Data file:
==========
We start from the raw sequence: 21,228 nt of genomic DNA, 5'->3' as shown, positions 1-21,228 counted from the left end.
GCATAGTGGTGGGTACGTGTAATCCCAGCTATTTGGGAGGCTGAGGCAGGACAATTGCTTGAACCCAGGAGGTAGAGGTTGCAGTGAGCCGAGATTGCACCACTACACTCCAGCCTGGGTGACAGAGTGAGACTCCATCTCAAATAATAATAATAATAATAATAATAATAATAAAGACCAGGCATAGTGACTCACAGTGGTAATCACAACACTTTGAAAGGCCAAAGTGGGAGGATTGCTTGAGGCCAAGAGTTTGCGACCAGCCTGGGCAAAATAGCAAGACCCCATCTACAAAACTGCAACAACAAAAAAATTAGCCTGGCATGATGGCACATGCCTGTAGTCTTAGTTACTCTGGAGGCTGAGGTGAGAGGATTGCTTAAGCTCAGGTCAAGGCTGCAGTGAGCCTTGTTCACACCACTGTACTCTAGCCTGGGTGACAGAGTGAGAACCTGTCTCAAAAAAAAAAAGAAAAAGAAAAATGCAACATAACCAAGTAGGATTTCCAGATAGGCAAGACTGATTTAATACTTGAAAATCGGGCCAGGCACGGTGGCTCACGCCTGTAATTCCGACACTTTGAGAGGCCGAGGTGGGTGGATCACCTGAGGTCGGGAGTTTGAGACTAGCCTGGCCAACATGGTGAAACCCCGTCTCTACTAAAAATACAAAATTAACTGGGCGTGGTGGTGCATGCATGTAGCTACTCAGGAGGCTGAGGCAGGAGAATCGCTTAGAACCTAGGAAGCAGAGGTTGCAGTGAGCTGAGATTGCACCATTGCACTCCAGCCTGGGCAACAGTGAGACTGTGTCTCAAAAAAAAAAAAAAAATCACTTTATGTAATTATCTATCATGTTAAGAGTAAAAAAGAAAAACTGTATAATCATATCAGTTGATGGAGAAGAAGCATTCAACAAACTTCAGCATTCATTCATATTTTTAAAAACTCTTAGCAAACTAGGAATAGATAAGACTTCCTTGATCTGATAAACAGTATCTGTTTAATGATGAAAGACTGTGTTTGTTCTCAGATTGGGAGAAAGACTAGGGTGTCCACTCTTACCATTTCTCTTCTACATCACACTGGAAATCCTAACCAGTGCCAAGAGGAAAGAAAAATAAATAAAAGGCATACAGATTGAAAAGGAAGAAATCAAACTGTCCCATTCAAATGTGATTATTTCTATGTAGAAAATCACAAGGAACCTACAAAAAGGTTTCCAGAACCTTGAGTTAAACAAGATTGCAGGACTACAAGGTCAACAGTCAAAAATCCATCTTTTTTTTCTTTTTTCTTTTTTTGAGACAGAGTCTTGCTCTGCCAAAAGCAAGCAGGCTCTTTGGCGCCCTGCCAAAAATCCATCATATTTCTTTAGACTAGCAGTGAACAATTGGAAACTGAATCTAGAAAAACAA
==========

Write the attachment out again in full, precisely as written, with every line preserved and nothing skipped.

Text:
We start from the raw sequence: 21,228 nt of genomic DNA, 5'->3' as shown, positions 1-21,228 counted from the left end.
GCATAGTGGTGGGTACGTGTAATCCCAGCTATTTGGGAGGCTGAGGCAGGACAATTGCTTGAACCCAGGAGGTAGAGGTTGCAGTGAGCCGAGATTGCACCACTACACTCCAGCCTGGGTGACAGAGTGAGACTCCATCTCAAATAATAATAATAATAATAATAATAATAATAAAGACCAGGCATAGTGACTCACAGTGGTAATCACAACACTTTGAAAGGCCAAAGTGGGAGGATTGCTTGAGGCCAAGAGTTTGCGACCAGCCTGGGCAAAATAGCAAGACCCCATCTACAAAACTGCAACAACAAAAAAATTAGCCTGGCATGATGGCACATGCCTGTAGTCTTAGTTACTCTGGAGGCTGAGGTGAGAGGATTGCTTAAGCTCAGGTCAAGGCTGCAGTGAGCCTTGTTCACACCACTGTACTCTAGCCTGGGTGACAGAGTGAGAACCTGTCTCAAAAAAAAAAAGAAAAAGAAAAATGCAACATAACCAAGTAGGATTTCCAGATAGGCAAGACTGATTTAATACTTGAAAATCGGGCCAGGCACGGTGGCTCACGCCTGTAATTCCGACACTTTGAGAGGCCGAGGTGGGTGGATCACCTGAGGTCGGGAGTTTGAGACTAGCCTGGCCAACATGGTGAAACCCCGTCTCTACTAAAAATACAAAATTAACTGGGCGTGGTGGTGCATGCATGTAGCTACTCAGGAGGCTGAGGCAGGAGAATCGCTTAGAACCTAGGAAGCAGAGGTTGCAGTGAGCTGAGATTGCACCATTGCACTCCAGCCTGGGCAACAGTGAGACTGTGTCTCAAAAAAAAAAAAAAAATCACTTTATGTAATTATCTATCATGTTAAGAGTAAAAAAGAAAAACTGTATAATCATATCAGTTGATGGAGAAGAAGCATTCAACAAACTTCAGCATTCATTCATATTTTTAAAAACTCTTAGCAAACTAGGAATAGATAAGACTTCCTTGATCTGATAAACAGTATCTGTTTAATGATGAAAGACTGTGTTTGTTCTCAGATTGGGAGAAAGACTAGGGTGTCCACTCTTACCATTTCTCTTCTACATCACACTGGAAATCCTAACCAGTGCCAAGAGGAAAGAAAAATAAATAAAAGGCATACAGATTGAAAAGGAAGAAATCAAACTGTCCCATTCAAATGTGATTATTTCTATGTAGAAAATCACAAGGAACCTACAAAAAGGTTTCCAGAACCTTGAGTTAAACAAGATTGCAGGACTACAAGGTCAACAGTCAAAAATCCATCTTTTTTTTCTTTTTTCTTTTTTTGAGACAGAGTCTTGCTCTGCCAAAAGCAAGCAGGCTCTTTGGCGCCCTGCCAAAAATCCATCATATTTCTTTAGACTAGCAGTGAACAATTGGAAACTGAATCTAGAAAAACAA